This gallery contains 53 photos.
How to Save on Wedding Music
It is always fun to see yourself quoted in articles for a magazine like Bridal Guide. This is a great blog on saving money on Wedding Music. Let me know what you think of the various ideas for Wedding Music!
How To Save on Wedding Music By: Sharon Naylor
From first dance to last call — budget-friendly ways to entertain your guests in high style.
Great entertainment can really make your wedding unforgettable. A fabulous DJ or a live band keeps your dance floor packed and the energy up. Those ultra-special moments like your first dances and your cake-cutting become even more special with a stellar introduction. And surprise live performances are sure to wow your crowd.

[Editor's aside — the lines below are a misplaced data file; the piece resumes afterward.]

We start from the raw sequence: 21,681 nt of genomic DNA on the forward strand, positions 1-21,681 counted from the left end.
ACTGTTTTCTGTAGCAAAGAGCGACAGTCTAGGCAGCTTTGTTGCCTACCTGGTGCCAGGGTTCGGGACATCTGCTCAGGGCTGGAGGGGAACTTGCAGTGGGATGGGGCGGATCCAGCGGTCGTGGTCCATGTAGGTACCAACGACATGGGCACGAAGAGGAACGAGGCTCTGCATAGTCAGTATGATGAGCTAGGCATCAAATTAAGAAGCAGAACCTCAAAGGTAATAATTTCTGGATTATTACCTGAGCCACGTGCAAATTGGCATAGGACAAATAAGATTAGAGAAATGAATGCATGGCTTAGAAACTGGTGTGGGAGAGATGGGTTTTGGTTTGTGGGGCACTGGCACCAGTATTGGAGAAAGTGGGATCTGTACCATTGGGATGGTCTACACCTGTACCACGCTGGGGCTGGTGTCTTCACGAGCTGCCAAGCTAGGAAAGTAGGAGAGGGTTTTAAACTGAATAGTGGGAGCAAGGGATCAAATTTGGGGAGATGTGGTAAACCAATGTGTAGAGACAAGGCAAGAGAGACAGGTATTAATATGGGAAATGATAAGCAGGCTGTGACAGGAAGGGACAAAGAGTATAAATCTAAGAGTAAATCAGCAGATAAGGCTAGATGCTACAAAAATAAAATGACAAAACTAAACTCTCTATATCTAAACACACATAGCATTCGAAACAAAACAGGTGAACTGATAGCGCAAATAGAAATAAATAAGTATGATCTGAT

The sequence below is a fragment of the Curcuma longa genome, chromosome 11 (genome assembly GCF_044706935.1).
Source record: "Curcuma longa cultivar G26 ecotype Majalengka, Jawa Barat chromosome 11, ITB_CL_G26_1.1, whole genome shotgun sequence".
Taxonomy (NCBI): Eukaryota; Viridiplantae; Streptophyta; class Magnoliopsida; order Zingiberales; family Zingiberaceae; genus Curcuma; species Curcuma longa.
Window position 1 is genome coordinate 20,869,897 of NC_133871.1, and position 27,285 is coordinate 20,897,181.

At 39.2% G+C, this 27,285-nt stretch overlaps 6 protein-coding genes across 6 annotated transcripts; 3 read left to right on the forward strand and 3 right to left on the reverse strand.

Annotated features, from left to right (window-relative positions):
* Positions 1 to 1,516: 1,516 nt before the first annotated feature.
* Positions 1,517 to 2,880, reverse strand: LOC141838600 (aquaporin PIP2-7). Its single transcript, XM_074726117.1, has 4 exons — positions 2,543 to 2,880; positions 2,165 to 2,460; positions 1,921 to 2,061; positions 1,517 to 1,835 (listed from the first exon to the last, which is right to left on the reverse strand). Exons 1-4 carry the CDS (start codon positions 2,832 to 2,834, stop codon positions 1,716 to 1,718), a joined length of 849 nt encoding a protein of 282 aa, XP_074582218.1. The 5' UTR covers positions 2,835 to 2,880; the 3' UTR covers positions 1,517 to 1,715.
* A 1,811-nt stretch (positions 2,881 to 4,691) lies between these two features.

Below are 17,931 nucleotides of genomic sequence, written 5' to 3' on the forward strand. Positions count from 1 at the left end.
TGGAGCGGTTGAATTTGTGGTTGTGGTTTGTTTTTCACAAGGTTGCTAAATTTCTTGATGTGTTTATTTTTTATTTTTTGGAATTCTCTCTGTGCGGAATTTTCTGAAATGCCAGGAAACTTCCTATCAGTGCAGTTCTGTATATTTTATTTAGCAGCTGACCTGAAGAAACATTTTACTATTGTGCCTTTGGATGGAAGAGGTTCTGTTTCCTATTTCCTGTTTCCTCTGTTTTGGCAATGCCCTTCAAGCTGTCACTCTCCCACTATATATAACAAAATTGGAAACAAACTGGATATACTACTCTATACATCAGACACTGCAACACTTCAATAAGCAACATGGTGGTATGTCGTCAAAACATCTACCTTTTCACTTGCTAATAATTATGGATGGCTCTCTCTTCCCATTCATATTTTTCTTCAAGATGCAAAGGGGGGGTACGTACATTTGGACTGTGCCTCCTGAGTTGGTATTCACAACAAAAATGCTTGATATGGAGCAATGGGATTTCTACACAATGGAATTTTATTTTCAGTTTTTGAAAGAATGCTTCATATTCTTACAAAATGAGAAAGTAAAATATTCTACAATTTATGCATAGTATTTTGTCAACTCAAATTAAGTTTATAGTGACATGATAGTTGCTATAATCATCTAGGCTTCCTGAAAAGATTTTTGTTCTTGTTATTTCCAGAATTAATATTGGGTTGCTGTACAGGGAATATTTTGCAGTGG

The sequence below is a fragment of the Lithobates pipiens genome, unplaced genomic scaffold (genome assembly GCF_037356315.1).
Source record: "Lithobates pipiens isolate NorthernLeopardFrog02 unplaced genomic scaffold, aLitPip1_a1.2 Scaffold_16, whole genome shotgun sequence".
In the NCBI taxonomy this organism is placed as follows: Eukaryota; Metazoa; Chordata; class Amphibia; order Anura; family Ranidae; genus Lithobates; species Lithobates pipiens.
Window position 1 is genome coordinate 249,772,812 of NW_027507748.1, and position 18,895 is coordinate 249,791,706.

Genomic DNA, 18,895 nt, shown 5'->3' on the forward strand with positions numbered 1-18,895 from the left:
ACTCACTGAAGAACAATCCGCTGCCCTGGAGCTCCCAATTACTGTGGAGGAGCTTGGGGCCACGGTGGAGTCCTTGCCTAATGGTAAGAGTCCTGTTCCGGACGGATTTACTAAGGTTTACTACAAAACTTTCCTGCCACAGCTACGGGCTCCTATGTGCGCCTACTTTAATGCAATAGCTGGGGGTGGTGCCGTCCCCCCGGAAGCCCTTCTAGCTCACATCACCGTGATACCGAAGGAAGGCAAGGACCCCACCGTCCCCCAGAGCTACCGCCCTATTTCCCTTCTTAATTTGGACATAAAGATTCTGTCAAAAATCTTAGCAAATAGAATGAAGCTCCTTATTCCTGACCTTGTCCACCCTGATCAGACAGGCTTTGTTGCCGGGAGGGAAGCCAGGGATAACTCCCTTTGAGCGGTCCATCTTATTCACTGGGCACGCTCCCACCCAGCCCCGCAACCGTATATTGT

Entertainment can be one of the most expensive parts of the wedding budget, however, and it’s not always the easiest place to cut corners. But fear not, there’s definitely wiggle room when it comes to number crunching — and we’re here to give you the scoop. Plus, get wedding song recommendations here!
Photo Credit: Kathryn Krueger Photography
The Number-One Question: DJ Vs. Band
You’ve always heard that DJs are less expensive than live bands. After all, there’s only one person to hire and feed, so that has to be less, right? Not always. According to the American Disc Jockey Association, rates can soar to $5,000 and beyond for top-tier master-blasters. But yes, in most cases, DJs can be less expensive than bands since there are fewer people to book and feed.